So I suppose it is the $847 that keeps me here, but it is also my glass-walled office, my gold-plated health care, our below-market rent in a top-five American city. And there’s Honey, born here. If we leave I am pretty sure we are never coming back, and she’s a California baby now and if we leave she won’t be ever again. I abandon Istanbul with a pang as I do every time I think to take flight, and I smoke another cigarette against the hours in the car to come. Then I walk the two blocks to daycare to collect Honey, who gives me a radiant smile when she is brought to the door, and I accept this as confirmation of the rightness of my decisions thus far. 



2015 07 31 14.50.28 sm

Alturas, California

Photography and Text by Lydia Kiesling

  • “A big, rollicking adventure of a novel, overflowing with the kind of intense, fractal consciousness life with small children entails, the world at once collapsed and expanded infinitely, in which whole lifetimes are contained in each and every single day, Lydia Kiesling’s The Golden State is as funny and alive a story as they come.”

    Elisa Albert, author of After Birth
  • “Lydia Kiesling has written a bold, keenly detailed, and distinctively female coming-of-age story about a woman who, having happily stumbled into marriage, motherhood, and a great job, must now rethink everything. Kiesling makes her patch of high-California desert as vivid a character as the secessionist next door. Beautifully, intricately written, true to life and to women’s experience in particular; full of insight and humor and memorable landscapes, The Golden State is a marvelous and captivating literary debut.”

    Michelle Huneven, author of Off Course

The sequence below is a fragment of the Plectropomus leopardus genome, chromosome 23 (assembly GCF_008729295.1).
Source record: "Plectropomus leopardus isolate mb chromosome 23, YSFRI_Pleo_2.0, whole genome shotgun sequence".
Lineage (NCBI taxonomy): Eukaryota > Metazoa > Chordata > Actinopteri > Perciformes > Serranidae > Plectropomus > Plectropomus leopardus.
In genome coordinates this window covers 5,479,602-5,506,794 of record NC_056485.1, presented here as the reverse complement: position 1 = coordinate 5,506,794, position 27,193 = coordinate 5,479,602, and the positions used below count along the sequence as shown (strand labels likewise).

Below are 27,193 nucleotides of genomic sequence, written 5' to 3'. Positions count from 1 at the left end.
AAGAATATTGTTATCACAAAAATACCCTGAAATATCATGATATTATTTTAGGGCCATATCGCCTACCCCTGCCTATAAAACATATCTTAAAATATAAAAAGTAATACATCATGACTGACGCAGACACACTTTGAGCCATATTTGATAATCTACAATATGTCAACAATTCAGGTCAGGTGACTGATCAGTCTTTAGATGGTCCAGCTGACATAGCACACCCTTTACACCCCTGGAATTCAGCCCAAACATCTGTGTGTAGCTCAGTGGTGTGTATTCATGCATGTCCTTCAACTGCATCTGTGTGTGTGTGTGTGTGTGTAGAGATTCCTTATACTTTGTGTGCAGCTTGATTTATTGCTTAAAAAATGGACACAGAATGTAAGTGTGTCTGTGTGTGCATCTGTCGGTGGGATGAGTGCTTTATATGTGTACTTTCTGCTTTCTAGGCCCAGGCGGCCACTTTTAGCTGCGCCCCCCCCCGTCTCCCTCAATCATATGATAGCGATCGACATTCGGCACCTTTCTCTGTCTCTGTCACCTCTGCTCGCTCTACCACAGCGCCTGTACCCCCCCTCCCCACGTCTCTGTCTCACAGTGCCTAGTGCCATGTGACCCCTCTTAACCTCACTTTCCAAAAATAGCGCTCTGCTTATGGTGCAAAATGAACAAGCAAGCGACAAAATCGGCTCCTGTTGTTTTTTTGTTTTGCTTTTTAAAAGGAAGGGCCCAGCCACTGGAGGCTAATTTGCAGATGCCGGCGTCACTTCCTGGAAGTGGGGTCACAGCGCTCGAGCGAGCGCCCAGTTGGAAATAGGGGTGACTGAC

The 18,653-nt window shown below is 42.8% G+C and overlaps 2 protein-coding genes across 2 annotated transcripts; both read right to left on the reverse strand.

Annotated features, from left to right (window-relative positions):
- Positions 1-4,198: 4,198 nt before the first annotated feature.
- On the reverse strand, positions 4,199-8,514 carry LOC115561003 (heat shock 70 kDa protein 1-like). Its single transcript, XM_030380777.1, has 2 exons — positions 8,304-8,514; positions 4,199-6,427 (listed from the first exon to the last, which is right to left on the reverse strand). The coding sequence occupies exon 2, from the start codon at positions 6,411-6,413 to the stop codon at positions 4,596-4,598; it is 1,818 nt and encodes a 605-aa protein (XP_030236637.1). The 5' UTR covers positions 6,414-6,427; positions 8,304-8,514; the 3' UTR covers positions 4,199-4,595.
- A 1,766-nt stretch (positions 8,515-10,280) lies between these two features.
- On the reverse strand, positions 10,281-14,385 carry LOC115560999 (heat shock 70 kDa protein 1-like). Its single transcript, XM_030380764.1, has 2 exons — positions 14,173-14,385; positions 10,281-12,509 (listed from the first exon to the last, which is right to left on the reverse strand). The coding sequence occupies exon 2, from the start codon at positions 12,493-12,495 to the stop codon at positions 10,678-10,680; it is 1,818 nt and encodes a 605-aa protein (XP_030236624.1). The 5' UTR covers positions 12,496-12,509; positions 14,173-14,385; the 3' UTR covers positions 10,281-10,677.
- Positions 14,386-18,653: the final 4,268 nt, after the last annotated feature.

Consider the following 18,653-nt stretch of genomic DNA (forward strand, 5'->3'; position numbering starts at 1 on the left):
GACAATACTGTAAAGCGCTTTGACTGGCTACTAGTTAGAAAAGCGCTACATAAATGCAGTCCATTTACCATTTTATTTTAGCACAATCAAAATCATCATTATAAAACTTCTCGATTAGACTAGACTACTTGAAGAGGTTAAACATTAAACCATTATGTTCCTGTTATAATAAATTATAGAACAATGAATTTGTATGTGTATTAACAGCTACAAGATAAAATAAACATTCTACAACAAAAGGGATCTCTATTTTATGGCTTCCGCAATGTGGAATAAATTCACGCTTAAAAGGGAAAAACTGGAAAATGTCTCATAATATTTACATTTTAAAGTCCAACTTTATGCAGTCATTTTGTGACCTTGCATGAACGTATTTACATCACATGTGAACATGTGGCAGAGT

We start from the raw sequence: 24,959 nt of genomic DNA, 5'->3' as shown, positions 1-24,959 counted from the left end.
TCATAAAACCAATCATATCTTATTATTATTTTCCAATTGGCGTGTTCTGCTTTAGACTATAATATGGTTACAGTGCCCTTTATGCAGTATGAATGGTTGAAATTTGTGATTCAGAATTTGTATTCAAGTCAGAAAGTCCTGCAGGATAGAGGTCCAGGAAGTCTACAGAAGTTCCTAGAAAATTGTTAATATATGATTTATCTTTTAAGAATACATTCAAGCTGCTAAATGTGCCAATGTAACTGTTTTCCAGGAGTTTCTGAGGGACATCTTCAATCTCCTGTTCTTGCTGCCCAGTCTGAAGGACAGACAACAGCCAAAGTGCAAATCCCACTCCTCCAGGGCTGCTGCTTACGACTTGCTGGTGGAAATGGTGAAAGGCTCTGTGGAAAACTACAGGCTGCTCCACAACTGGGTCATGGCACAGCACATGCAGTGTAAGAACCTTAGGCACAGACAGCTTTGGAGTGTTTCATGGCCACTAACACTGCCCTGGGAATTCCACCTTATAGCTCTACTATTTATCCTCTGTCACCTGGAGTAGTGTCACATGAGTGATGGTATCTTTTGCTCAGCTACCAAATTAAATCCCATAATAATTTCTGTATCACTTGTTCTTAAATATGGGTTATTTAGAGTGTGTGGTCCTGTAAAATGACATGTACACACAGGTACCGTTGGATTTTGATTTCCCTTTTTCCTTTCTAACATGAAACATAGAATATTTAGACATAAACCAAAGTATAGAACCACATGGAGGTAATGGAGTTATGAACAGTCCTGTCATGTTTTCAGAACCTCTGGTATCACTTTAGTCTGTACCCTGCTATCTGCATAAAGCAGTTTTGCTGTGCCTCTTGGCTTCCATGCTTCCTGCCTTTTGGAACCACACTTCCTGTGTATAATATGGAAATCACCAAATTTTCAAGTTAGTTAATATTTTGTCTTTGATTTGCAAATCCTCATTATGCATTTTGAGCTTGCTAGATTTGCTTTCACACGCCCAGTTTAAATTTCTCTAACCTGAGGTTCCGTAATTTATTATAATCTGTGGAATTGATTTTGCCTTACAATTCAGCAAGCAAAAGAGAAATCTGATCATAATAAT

• The Golden State is spectacularly good at rendering maternal obsession and panic. Lydia Kiesling is brilliant on our certainty that for all we feel, we don’t do nearly enough for those we love.”

    Jim Shepard, author of The World to Come
  • The Golden State is a rare and important novel not only because it depicts with blazing accuracy the everyday experience of raising a young child but also because it uses the quotidian to reveal larger truths about humanity’s gifts and deficits. In Lydia Kiesling’s remarkable first novel, the familiar and the foreign are not so different after all, and what we remember may not be what is. A profound book.”

    Edan Lepucki, author of Woman No. 17 and California
  • The Golden State is a perfect evocation of the beautiful, strange, frightening, funny territory of new motherhood. Lydia Kiesling writes with great intelligence and candor about the surreal topography of a day with an infant, and toggles skillfully between the landscape of Daphne’s interior and the California desert, her postpartum body and the body politic. A love story for our fractured era.”

    Karen Russell, author of Vampires in the Lemon Grove and Swamplandia!